Survey Reveals Impairment in Sexual Function Among Germ-Cell Tumor Survivors

Germ cell tumors are growths that form from reproductive cells, which can be malignant or benign. In men, these tumors typically form in the testicles. The plus side is these tumors tend to respond well to treatment, even when diagnosed at later stages. However, one problem still persists after a cure.
BY Kristie L. Kahl
PUBLISHED February 09, 2018
Men reported sexual function impairments following treatment for their germ-cell tumors, especially those who received chemotherapy plus radiotherapy, according to study results presented at the 2018 Genitourinary Cancers Symposium.

Germ cell tumors are growths that form from reproductive cells, which can be malignant or benign. In men, these tumors typically form in the testicles. The plus side is these tumors tend to respond well to treatment, even when diagnosed at later stages. However, one problem still persists after a cure.

“Treatment for germ-cell tumors may lead to long-term consequences in germ-cell tumor survivors,” the researchers wrote. “This study aimed to evaluate a long-term sexual functioning after curative treatment for germ-cell tumors.”

Researchers identified 155 germ-cell tumor survivors from the National Cancer Institute in Bratislava, Slovakia. Patients completed a Sexual Function Questionnaire that was modified from PROMIS Sexual Function and Satisfaction Questionnaire at approximately 10 years of follow up.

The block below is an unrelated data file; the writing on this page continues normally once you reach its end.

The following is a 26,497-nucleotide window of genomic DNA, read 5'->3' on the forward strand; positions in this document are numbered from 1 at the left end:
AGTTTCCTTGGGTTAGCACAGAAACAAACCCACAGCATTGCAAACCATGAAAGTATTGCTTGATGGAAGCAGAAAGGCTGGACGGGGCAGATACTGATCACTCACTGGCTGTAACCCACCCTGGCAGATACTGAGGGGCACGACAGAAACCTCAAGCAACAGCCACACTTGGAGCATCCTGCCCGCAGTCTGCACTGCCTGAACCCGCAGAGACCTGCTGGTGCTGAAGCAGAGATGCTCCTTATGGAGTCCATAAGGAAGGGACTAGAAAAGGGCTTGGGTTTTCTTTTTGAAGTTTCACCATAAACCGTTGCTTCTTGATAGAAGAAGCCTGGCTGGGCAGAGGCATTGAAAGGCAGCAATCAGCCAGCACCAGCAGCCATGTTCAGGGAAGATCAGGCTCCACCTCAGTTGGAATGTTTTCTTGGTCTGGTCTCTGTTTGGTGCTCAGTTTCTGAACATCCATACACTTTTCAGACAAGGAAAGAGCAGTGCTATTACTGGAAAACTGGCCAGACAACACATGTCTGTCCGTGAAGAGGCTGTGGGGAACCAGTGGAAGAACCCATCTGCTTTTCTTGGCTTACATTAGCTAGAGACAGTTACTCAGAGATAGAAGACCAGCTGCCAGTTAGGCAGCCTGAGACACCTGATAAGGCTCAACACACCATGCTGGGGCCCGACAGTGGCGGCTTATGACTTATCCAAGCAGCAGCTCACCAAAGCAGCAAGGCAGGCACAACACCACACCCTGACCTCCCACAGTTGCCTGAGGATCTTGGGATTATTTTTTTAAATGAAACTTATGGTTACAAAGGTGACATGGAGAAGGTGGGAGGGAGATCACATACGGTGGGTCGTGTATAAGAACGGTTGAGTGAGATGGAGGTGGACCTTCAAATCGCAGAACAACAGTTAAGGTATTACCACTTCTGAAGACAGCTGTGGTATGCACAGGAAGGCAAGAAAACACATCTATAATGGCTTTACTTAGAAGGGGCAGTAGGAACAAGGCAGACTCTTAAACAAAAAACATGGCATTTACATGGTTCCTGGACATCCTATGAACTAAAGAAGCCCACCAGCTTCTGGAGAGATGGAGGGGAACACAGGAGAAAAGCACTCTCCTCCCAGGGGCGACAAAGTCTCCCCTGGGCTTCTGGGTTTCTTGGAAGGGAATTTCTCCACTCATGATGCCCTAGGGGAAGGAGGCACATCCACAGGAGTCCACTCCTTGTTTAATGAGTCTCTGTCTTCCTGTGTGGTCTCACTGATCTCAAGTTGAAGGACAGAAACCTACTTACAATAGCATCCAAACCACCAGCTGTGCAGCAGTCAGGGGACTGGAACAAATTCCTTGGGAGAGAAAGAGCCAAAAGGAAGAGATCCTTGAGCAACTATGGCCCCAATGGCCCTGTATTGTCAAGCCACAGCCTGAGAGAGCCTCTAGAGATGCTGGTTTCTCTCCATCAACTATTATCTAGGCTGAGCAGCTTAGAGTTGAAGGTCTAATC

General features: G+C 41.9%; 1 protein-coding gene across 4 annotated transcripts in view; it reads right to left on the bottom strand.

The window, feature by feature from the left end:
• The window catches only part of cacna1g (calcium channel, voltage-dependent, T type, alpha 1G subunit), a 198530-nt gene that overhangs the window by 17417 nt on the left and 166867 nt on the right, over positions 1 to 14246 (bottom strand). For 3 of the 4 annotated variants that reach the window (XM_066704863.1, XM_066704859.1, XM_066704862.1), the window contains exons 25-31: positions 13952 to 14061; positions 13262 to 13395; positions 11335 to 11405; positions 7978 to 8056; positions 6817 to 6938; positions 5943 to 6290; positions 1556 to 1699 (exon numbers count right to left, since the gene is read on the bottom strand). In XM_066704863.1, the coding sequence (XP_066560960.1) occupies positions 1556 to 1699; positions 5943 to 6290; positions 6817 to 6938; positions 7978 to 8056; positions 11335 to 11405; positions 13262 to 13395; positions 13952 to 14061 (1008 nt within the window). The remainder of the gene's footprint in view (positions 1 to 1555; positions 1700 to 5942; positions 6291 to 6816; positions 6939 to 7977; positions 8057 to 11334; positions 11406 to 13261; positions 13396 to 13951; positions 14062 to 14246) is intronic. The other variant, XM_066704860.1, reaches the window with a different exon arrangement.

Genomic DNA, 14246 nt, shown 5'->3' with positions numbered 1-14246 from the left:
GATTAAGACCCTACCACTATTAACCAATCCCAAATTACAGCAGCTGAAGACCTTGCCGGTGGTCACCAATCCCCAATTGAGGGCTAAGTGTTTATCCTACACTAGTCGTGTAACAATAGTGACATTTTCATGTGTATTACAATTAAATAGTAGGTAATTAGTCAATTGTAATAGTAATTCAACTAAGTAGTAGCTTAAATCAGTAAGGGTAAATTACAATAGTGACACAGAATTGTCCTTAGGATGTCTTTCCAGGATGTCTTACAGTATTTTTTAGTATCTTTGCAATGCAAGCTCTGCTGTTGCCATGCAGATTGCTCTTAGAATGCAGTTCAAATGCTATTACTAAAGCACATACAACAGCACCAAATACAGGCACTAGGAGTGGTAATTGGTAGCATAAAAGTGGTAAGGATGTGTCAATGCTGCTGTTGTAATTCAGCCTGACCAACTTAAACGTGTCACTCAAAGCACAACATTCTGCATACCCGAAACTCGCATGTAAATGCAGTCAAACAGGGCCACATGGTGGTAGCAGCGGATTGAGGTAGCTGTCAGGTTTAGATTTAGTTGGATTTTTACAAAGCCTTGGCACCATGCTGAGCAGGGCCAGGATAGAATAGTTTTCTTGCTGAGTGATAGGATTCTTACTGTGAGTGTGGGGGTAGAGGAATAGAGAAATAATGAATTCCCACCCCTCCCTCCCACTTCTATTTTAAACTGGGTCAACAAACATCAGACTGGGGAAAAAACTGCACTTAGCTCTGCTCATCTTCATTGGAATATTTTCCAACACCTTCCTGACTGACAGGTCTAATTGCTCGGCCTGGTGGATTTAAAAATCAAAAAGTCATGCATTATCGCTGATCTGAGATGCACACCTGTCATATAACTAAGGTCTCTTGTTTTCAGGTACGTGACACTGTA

Seventeen survivors who had orchiectomy served as the control group, while the remaining 138 survivors received treatment beyond orchiectomy, including cisplatin-based chemotherapy, radiotherapy to the retroperitoneal lymph nodes or both.

Survivors treated with both chemotherapy and radiotherapy, or any treatment, had difficulty maintaining an erection during intercourse compared with the control arm. Similarly, those treated with both chemotherapy and radiotherapy reported difficulty in achieving orgasm during intercourse and were disappointed with their overall quality of sex life.

However, survivors reported no differences in their sexual desire and in the number of attempts to initiate sexual intercourse in the month before follow-up. In addition, both groups reported none or mild anxiety resulting from sexual relationships, and the desire to be sexually active was moderate among all subgroups.

“Our prospective study shows that an impairment in sexual function is a significant issue for long-term germ-cell tumor survivors,” the researchers wrote. “Treatment with chemotherapy plus radiotherapy had the highest impact on the quality of sex life.”
 
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